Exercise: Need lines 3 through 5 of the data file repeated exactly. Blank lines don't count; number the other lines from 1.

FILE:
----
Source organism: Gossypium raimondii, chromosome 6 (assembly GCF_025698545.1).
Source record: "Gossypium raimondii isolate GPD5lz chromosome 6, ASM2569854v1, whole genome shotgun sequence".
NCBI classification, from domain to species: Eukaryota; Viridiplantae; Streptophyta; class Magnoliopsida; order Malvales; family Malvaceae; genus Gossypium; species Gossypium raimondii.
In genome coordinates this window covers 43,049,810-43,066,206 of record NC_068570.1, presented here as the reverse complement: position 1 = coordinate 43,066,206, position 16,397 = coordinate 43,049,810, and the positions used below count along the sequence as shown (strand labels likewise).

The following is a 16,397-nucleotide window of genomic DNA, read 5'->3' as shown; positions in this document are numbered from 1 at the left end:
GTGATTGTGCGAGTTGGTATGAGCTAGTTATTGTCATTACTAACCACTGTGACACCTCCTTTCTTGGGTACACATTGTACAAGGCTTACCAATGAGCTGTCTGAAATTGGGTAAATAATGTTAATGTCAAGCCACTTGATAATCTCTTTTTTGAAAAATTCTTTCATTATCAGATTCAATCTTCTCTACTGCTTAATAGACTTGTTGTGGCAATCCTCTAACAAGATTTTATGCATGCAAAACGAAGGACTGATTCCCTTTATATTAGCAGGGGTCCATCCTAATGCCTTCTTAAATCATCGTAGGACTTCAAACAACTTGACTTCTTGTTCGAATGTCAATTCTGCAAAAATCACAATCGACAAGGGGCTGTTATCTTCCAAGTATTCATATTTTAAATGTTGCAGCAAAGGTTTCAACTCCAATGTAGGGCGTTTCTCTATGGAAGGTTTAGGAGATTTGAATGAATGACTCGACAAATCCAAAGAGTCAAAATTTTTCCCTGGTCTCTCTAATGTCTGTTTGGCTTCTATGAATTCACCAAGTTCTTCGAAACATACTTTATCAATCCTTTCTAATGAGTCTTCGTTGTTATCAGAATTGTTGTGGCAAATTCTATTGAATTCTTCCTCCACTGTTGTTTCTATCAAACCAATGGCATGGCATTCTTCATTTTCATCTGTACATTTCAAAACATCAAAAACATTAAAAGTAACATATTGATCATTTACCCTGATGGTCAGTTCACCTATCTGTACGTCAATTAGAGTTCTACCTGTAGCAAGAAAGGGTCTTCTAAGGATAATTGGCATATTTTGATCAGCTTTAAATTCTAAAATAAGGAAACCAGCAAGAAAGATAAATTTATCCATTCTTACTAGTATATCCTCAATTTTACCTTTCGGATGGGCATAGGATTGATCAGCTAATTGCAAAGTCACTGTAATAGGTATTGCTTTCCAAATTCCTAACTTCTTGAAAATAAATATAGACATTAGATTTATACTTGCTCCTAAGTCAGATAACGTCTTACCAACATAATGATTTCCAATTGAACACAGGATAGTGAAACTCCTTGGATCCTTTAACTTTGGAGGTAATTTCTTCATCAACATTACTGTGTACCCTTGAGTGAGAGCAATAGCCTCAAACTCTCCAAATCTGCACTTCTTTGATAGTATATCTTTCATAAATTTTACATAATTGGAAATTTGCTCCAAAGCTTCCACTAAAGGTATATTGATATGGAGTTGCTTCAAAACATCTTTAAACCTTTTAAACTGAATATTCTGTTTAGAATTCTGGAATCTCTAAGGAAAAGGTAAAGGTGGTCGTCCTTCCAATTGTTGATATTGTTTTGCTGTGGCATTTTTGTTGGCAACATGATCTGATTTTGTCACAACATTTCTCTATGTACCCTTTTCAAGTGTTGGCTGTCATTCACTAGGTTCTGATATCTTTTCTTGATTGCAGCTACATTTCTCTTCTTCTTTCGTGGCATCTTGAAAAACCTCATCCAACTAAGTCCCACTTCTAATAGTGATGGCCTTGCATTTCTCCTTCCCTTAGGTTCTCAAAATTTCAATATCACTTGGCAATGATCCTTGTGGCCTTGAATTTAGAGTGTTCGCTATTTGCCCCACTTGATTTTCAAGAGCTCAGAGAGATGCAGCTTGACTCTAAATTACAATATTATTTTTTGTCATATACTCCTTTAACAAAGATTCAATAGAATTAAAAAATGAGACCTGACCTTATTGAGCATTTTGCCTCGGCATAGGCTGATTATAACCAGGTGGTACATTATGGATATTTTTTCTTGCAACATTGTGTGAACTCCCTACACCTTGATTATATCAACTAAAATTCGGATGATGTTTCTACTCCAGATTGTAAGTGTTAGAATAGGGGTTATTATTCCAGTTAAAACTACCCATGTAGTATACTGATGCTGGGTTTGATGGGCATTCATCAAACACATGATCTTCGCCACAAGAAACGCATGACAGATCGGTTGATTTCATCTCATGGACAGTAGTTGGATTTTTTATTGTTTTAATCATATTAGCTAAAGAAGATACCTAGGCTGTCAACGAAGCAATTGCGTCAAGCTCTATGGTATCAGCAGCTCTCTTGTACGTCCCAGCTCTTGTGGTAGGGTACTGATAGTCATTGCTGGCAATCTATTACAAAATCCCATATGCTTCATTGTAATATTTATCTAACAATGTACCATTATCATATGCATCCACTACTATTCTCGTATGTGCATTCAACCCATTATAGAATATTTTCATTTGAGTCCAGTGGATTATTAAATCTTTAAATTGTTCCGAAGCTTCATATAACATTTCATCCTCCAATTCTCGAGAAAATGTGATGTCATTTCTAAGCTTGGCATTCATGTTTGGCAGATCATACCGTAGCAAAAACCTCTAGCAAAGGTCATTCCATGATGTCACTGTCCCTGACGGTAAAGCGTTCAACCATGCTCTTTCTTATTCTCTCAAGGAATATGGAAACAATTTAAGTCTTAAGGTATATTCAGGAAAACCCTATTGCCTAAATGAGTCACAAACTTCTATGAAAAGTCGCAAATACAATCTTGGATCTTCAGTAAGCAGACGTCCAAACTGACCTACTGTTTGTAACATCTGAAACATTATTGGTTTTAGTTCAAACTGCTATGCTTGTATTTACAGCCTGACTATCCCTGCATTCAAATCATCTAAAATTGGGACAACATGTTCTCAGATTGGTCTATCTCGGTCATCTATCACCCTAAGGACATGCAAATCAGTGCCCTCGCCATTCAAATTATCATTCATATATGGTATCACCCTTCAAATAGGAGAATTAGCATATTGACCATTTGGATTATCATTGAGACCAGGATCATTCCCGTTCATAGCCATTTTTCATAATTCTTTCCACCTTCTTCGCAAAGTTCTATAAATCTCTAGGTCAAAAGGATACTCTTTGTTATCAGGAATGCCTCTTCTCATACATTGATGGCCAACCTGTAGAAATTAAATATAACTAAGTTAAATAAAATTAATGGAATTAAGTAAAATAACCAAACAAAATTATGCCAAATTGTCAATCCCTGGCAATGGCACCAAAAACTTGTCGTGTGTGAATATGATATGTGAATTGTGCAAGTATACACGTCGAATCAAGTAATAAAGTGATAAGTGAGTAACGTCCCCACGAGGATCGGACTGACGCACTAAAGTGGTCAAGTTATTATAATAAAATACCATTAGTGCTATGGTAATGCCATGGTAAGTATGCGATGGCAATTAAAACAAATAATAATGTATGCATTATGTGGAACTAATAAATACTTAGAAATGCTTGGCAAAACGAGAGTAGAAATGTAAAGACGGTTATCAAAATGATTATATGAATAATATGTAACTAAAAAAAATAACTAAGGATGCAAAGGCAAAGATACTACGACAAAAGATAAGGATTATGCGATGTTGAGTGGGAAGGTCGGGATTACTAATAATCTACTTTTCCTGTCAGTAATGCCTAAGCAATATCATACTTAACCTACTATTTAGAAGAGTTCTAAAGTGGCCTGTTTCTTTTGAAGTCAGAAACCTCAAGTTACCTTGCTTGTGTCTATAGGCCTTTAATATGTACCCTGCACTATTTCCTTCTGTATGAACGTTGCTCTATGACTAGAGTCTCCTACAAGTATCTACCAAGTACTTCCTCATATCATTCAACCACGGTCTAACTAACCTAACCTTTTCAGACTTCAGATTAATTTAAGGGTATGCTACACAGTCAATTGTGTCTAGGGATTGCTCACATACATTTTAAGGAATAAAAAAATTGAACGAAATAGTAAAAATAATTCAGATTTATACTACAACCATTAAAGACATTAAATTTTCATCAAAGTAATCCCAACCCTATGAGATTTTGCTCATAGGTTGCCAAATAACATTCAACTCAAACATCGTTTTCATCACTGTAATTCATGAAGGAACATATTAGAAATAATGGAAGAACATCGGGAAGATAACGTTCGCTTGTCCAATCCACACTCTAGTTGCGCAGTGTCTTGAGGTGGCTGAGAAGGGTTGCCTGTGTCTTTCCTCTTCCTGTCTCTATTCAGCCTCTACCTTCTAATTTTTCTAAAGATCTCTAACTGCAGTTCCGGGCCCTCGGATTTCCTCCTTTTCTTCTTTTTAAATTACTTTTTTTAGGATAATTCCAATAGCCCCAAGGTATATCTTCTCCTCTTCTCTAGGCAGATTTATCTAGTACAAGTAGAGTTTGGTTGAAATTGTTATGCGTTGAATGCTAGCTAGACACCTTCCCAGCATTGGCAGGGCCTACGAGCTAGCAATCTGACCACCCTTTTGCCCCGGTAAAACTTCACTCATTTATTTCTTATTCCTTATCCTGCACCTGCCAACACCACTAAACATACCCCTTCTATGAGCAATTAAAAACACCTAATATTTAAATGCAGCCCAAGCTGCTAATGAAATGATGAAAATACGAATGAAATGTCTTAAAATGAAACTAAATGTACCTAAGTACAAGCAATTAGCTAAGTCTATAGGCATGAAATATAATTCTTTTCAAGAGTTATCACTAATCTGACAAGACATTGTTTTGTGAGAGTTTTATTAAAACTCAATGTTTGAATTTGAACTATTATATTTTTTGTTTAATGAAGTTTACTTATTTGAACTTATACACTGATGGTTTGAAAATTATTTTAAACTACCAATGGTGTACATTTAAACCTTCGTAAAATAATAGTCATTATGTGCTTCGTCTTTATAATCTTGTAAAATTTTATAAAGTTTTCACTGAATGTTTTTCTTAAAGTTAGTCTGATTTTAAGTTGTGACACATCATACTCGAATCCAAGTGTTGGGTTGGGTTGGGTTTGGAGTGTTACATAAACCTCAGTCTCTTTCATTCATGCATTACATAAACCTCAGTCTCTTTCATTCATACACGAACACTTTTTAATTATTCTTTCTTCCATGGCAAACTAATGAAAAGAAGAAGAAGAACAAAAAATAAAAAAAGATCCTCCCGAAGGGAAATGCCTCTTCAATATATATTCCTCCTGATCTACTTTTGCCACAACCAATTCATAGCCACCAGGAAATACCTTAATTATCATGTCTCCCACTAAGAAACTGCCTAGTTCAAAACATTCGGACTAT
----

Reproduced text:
NCBI classification, from domain to species: Eukaryota; Viridiplantae; Streptophyta; class Magnoliopsida; order Malvales; family Malvaceae; genus Gossypium; species Gossypium raimondii.
In genome coordinates this window covers 43,049,810-43,066,206 of record NC_068570.1, presented here as the reverse complement: position 1 = coordinate 43,066,206, position 16,397 = coordinate 43,049,810, and the positions used below count along the sequence as shown (strand labels likewise).

The following is a 16,397-nucleotide window of genomic DNA, read 5'->3' as shown; positions in this document are numbered from 1 at the left end: